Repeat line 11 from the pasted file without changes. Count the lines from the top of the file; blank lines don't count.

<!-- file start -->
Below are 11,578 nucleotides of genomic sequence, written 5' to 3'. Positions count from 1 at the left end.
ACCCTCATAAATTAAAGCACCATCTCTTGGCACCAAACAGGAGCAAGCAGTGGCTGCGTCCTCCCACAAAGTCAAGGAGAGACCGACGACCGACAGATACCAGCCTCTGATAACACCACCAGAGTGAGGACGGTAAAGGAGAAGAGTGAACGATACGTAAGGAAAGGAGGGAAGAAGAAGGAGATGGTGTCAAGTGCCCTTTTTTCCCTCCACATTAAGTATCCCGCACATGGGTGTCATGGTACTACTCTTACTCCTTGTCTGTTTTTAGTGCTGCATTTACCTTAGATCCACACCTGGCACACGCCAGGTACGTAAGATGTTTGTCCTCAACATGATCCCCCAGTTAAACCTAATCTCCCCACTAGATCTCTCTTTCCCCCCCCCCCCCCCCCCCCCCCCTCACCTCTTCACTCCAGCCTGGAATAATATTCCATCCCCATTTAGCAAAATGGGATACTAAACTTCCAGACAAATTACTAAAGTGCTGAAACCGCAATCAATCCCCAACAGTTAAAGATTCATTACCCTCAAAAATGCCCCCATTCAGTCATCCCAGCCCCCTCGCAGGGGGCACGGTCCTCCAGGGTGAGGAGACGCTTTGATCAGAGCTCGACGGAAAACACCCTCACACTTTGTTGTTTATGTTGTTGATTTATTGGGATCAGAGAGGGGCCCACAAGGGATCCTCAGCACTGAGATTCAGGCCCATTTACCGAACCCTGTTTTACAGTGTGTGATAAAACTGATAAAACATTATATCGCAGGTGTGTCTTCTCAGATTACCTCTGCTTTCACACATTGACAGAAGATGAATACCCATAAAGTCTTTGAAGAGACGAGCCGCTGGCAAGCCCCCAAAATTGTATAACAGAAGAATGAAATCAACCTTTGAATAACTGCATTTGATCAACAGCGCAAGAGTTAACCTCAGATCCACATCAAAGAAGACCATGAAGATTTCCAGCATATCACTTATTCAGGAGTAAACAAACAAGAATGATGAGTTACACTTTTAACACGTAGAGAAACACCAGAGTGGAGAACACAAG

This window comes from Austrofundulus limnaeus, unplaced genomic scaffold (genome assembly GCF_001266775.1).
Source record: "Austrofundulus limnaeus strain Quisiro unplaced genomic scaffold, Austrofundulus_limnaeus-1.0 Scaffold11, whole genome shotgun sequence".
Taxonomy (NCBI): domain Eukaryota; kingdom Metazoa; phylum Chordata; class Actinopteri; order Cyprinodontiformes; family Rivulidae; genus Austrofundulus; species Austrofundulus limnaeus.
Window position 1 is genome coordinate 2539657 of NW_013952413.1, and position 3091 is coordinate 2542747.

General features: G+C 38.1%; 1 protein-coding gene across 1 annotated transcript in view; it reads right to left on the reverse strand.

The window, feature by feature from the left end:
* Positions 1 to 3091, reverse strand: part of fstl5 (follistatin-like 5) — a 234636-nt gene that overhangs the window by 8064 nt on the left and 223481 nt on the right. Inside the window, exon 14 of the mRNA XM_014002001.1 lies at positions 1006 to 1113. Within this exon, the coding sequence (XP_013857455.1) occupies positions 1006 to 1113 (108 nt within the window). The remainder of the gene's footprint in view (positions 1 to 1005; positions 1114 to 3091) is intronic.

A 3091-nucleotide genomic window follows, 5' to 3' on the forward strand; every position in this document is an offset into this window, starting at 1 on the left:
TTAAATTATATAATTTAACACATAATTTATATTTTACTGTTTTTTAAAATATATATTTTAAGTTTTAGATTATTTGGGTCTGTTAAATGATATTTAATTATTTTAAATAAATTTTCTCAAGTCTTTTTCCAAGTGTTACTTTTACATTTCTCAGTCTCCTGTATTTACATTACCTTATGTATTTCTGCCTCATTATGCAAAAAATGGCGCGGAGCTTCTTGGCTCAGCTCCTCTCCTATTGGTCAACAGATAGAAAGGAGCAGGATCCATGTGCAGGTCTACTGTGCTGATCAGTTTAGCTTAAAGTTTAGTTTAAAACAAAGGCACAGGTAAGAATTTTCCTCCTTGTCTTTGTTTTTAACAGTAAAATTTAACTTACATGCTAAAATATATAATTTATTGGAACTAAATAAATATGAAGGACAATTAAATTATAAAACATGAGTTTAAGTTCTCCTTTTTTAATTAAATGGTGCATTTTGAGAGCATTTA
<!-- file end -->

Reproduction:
TTAAATTATATAATTTAACACATAATTTATATTTTACTGTTTTTTAAAATATATATTTTAAGTTTTAGATTATTTGGGTCTGTTAAATGATATTTAATTATTTTAAATAAATTTTCTCAAGTCTTTTTCCAAGTGTTACTTTTACATTTCTCAGTCTCCTGTATTTACATTACCTTATGTATTTCTGCCTCATTATGCAAAAAATGGCGCGGAGCTTCTTGGCTCAGCTCCTCTCCTATTGGTCAACAGATAGAAAGGAGCAGGATCCATGTGCAGGTCTACTGTGCTGATCAGTTTAGCTTAAAGTTTAGTTTAAAACAAAGGCACAGGTAAGAATTTTCCTCCTTGTCTTTGTTTTTAACAGTAAAATTTAACTTACATGCTAAAATATATAATTTATTGGAACTAAATAAATATGAAGGACAATTAAATTATAAAACATGAGTTTAAGTTCTCCTTTTTTAATTAAATGGTGCATTTTGAGAGCATTTA